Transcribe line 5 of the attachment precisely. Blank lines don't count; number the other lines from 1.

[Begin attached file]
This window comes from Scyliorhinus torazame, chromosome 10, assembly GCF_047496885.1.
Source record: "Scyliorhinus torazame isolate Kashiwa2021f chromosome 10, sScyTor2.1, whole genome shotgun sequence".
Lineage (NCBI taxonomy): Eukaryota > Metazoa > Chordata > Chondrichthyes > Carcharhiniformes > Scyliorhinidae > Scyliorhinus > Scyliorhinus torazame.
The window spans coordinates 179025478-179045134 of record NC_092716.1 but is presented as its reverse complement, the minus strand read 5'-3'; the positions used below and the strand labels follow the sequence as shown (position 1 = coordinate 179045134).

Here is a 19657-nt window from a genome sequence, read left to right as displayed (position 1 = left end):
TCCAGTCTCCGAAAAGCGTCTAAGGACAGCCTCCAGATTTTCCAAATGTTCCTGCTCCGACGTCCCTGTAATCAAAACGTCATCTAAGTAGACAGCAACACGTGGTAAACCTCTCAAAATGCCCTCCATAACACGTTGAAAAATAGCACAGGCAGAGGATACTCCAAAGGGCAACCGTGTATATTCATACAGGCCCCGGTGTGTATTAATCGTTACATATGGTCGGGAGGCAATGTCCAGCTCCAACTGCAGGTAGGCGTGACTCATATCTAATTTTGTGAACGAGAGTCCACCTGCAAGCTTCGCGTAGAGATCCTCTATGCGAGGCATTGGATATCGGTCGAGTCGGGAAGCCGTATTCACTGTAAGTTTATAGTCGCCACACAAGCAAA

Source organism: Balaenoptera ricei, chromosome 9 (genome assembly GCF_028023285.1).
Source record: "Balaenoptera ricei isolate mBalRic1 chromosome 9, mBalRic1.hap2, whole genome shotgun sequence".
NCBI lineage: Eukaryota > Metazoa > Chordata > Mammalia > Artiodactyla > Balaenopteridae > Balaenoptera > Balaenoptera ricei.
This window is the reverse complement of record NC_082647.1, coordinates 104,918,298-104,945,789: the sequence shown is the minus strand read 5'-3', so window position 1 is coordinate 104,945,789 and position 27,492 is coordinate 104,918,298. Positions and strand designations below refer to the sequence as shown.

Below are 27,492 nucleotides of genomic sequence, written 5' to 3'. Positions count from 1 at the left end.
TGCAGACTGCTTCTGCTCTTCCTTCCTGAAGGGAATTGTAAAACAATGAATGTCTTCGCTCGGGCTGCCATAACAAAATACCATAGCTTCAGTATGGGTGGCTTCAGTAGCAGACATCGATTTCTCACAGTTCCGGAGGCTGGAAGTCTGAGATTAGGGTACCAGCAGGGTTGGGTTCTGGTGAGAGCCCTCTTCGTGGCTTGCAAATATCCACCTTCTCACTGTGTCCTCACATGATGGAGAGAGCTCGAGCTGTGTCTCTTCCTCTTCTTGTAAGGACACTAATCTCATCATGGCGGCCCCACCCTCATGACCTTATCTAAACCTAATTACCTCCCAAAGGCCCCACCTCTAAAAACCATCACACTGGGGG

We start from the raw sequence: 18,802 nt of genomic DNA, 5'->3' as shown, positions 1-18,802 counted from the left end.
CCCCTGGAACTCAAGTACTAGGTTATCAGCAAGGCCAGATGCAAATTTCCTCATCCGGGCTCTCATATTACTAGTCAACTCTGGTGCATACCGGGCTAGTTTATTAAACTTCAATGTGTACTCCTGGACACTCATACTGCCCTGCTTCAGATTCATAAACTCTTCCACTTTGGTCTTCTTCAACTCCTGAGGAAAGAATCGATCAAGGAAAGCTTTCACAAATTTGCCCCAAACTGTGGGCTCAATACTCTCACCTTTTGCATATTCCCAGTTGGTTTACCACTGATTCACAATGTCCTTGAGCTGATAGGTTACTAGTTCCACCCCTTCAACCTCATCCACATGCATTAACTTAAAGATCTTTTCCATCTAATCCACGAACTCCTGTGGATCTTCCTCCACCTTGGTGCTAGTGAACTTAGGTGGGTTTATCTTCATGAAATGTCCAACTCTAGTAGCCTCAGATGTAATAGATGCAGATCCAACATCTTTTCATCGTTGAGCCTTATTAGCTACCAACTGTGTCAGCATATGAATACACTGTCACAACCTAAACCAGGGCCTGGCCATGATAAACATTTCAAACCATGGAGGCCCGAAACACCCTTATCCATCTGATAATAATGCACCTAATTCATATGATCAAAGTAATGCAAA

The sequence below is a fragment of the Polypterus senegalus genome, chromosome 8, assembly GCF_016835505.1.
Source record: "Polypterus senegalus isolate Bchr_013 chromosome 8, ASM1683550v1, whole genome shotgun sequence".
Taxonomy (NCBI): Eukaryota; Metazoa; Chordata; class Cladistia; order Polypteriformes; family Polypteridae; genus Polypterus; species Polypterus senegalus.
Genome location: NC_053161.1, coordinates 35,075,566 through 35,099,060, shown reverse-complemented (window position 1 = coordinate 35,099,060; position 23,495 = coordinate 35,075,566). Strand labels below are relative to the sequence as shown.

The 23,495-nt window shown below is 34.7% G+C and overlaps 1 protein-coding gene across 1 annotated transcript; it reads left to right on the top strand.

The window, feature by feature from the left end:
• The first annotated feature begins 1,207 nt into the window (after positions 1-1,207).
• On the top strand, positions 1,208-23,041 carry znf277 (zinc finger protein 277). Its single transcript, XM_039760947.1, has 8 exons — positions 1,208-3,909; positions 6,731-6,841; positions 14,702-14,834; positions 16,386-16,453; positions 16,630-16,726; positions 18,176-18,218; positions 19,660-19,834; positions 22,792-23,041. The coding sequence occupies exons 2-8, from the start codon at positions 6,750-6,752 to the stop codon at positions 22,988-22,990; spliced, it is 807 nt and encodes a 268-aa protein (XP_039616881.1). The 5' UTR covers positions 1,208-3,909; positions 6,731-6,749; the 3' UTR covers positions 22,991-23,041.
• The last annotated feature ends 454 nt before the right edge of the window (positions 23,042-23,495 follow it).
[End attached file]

Here is a 19657-nt window from a genome sequence, read left to right as displayed (position 1 = left end):